Contrary to assurances made by Dan Ashe, CEO of the Association of Zoos and Aquariums (AZA), to member zoos concerned about the survival of their Animal Ambassador programs, the Big Cat Public Safety Act is alive and well.
Originally posted on The Last Word on Wildlife: UPDATED June 29, 2017 On March 30, 2017 the Big Cat Public Safety Act (H.R. 1818) was introduced into the U.S. House of Representatives. Proponents of H.R. 1818 laud it as a bi-partisan effort to “prohibit private ownership of captive lions, tigers, and other big cats in the US.”…
“Why is the Association of Zoos and Aquariums (AZA) teaming up with the Humane Society of the United States (HSUS) to circumvent the Animal Welfare Act?” ~ Doc Antle
The Court’s Ruling has effectively clipped the wings of the radical animal rights industry seeking to use the Lacey Act to interfere with captive breeding programs in this country.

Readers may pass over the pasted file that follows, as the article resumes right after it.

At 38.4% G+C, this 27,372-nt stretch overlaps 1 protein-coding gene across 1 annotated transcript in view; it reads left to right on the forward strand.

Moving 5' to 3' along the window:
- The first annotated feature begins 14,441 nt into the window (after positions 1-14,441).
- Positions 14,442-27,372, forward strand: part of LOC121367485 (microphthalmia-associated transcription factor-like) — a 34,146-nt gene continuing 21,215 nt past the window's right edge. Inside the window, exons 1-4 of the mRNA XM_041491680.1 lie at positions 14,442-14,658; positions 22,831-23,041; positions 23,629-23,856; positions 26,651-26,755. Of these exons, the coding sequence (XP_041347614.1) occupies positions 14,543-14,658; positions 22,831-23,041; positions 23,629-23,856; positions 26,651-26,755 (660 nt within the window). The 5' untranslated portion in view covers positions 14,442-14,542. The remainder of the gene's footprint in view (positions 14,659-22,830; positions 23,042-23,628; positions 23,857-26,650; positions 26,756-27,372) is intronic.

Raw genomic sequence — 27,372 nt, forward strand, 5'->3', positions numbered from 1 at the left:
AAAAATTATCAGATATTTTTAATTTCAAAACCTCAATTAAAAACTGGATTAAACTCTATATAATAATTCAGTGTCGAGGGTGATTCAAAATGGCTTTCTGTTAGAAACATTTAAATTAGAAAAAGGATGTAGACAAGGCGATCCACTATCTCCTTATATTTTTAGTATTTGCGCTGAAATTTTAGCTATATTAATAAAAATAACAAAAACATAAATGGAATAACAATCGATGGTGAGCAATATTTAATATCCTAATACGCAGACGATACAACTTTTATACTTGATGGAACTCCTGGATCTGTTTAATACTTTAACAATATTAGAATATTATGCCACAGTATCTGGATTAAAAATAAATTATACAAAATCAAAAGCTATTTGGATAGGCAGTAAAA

Most of the accidents with big cats, lethal and otherwise, have occurred at AZA zoos that are exempted from this legislation; most notably, San Francisco Zoo in 2007 when a tiger killed a patron and injured two others— and most recently, Palm Beach Zoo in 2016 when a tiger killed a zookeeper.
WWF appears to inflate tiger numbers for political expediency — Doc Antle
My latest for Takepart.com:
Lately, media worldwide have been frothy with happy talk about an unexpected increase in populations of the endangered tiger, with the global count suddenly up from 3,200 to 3,890. The World Wildlife Fund and the Global Tiger Forum reported the result based on a tally of recent counts by government agencies and conservation groups.
There was only one problem: The news was a publicity-friendly confection of nonsense and wishful thinking, unsupported by any published science.
Instead, the timing of the announcement had everything to do with politics: It came the day before the scheduled opening of the Asia Ministerial Conference on Tiger…
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